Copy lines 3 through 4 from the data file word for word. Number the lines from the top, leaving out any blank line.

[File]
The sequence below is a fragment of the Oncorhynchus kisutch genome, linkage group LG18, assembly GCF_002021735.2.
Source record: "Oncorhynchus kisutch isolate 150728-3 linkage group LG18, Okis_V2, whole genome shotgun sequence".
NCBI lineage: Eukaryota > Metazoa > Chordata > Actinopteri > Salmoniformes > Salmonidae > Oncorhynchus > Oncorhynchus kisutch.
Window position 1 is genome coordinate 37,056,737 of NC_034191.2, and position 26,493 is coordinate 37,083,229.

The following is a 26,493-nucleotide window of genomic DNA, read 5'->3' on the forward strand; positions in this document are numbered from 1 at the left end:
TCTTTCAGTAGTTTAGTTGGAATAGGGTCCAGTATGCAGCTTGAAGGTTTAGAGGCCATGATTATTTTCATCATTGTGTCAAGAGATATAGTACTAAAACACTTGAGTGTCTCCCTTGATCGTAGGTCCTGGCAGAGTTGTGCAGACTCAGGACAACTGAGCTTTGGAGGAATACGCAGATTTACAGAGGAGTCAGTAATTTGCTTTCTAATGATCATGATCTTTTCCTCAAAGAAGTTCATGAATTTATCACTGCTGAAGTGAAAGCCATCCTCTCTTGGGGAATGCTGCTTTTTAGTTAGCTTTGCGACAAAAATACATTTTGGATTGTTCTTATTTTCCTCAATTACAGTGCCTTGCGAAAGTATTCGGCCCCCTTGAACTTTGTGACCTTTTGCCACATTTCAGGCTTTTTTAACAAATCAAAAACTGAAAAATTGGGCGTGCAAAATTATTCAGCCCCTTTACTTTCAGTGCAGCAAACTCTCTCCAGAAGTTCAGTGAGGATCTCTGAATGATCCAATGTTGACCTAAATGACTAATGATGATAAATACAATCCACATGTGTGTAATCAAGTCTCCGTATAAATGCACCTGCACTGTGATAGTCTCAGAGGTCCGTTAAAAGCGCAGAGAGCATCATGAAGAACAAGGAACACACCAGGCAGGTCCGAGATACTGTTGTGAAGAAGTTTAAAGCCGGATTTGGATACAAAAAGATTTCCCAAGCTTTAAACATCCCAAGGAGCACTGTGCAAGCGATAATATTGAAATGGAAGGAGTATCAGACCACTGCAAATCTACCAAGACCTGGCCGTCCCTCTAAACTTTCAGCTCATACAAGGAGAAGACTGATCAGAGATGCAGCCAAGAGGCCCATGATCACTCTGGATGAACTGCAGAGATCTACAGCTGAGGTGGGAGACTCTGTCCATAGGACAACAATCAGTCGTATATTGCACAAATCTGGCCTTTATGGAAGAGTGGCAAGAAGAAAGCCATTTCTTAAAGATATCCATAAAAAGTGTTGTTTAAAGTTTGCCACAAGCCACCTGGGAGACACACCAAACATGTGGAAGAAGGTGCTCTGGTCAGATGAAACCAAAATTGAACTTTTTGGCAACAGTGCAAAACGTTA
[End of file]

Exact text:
NCBI lineage: Eukaryota > Metazoa > Chordata > Actinopteri > Salmoniformes > Salmonidae > Oncorhynchus > Oncorhynchus kisutch.
Window position 1 is genome coordinate 37,056,737 of NC_034191.2, and position 26,493 is coordinate 37,083,229.